Last Updated on March 3, 2022
Going to the beach soon and worried about taking your digital or film camera? I’ve wrestled with that many times in my head before going on our beach excursion. It can be quite a damper on your beach vacation when your camera gets destroyed by sand or water (or worse, both!). Here are 10 quick tips on how to protect your camera at the beach while still having beach fun:
Tip 1: Get an Air Blower Dust Removal Tool
It seems no matter how hard you try, sand gets everywhere, and those funky-looking air blasters that look like mini rockets are great tools in helping to get sand and dust off your camera. You will want to pack this in your camera bag for your beach trip.
I use it immediately after leaving the beach to make sure sand does not stay on my camera. But remember to use this tool before you start switching lenses or changing film stock to prevent sand from getting inside.
Tip 2: Buy a Camera Protection Waterproof Case or Bag
The weather has a mind of its own and can change in an instant. If you have been to a beach in Florida, you know what I’m talking about. Summer storms there love to visit in the afternoon, and one minute it will be raining, the next the sun will be shining.
If there is no immediate covered shelter at the beach you are visiting, consider a camera bag with a waterproof rain cover that you can put over your bag if it starts to rain. It’s like an umbrella that is specifically made for your camera bag to help protect your camera. Of course, having an umbrella on hand doesn’t hurt either!
You can also get a waterproof case to protect your camera and gear from the elements. Make sure it is waterproof when you purchase the case.
Tip 3: Use a Filter to Help Protect Your Camera
Using a UV Filter or a circular polarizer are great options for keeping sand out of your lens. Plus, the added benefit of using a circular polarizer is that it adds saturation to your beach scene and cuts through the harsh reflections of the sun, water, and sand. Meaning you get less reflection and glare in your photos.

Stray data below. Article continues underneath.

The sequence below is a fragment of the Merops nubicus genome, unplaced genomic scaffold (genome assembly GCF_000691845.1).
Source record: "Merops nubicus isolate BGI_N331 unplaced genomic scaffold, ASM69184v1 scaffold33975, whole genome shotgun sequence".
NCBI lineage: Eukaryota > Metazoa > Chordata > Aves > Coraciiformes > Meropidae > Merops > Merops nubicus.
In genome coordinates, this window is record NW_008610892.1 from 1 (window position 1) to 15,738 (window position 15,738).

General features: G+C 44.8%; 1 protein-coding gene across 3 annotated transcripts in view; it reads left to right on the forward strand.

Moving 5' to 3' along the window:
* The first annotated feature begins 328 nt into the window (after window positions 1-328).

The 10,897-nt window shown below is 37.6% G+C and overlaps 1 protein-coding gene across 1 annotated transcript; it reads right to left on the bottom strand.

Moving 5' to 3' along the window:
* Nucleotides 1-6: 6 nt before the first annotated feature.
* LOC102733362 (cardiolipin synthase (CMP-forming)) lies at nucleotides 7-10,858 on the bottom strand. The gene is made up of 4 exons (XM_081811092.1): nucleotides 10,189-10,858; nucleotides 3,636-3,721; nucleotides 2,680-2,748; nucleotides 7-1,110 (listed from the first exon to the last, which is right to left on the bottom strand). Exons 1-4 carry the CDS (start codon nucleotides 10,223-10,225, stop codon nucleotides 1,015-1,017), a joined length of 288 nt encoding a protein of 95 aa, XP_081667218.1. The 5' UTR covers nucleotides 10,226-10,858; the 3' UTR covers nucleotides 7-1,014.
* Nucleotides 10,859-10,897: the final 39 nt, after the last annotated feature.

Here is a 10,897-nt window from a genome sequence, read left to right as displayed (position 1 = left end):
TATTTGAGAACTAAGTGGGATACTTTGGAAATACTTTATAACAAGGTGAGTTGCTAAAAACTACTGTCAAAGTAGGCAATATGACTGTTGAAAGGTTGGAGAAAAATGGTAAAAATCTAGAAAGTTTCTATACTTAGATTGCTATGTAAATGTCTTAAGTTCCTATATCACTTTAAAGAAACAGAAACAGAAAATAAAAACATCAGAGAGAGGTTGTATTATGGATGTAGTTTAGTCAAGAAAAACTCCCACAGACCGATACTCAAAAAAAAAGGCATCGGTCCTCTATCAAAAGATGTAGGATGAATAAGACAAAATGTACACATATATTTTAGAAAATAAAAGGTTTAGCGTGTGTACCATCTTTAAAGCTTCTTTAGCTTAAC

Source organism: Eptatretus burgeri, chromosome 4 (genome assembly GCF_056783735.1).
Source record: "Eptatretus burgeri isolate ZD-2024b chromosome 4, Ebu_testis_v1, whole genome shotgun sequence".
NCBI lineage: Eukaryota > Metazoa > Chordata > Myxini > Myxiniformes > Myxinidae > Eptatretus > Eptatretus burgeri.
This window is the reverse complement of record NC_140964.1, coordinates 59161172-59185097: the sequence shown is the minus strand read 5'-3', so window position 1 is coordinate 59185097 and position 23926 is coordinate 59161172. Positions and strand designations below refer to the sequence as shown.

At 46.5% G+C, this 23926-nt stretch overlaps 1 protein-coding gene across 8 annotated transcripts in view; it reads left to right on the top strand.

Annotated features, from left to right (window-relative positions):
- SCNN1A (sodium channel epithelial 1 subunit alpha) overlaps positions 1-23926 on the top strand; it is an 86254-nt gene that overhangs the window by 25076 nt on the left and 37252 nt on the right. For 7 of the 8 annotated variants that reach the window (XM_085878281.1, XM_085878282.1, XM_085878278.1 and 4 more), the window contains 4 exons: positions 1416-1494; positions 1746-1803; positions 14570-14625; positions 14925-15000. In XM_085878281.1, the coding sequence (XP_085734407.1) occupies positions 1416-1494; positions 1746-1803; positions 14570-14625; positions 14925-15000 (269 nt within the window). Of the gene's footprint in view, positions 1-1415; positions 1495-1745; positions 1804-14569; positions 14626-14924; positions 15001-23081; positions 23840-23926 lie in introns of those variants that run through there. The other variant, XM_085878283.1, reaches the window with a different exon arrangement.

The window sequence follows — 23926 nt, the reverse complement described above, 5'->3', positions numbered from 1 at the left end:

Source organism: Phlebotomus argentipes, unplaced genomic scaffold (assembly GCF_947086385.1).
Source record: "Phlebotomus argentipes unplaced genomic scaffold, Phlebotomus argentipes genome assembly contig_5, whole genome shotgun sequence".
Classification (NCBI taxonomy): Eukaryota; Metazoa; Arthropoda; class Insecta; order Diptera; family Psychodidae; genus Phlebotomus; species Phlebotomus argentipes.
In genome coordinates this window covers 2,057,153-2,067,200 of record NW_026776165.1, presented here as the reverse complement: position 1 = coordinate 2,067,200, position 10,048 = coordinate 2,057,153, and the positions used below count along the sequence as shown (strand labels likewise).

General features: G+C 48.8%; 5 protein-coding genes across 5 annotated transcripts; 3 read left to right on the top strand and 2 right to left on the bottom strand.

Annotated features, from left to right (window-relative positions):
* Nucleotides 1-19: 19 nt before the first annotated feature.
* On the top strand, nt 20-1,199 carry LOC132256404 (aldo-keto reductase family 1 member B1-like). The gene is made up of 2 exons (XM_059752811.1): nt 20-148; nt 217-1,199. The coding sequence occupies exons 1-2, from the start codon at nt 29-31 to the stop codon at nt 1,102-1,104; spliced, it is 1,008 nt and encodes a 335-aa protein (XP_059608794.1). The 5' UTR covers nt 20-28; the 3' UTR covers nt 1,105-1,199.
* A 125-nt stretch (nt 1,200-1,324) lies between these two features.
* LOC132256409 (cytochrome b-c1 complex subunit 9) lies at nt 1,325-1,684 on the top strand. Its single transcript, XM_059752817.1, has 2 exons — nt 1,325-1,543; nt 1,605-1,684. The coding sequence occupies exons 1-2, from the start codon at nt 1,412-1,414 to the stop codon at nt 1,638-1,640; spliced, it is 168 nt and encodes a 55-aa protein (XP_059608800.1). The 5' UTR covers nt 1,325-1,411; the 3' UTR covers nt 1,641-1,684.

If you plan to use a filter, put it on your lens before you go to the beach, so it is ready to go and makes it less likely for sand and water to get in your camera.
If you are not using a filter on your camera, keep the lens cap on your lens at all times when you are not using your camera at the beach.
Tip 4: Protect Your Camera by Keeping It on a Strap Or Tripod
When your camera is out of the camera bag, keep your camera on a camera strap around your neck or securely fastened to a tripod. If you carry your camera around in your hands, it is far more likely for you to drop it in the sand or water accidentally.
You will want to make sure you have a camera strap that does not break easily and where the strap ties go through the camera lugs securely.
When my camera is not in its bag, I prefer to keep my camera on a strap around my neck, but you can also keep your camera securely fastened to a tripod while taking photos at the beach. Make sure your tripod is set securely on the ground where it won’t tip over easily. But be mindful if you are near the water because waves can easily tip it over.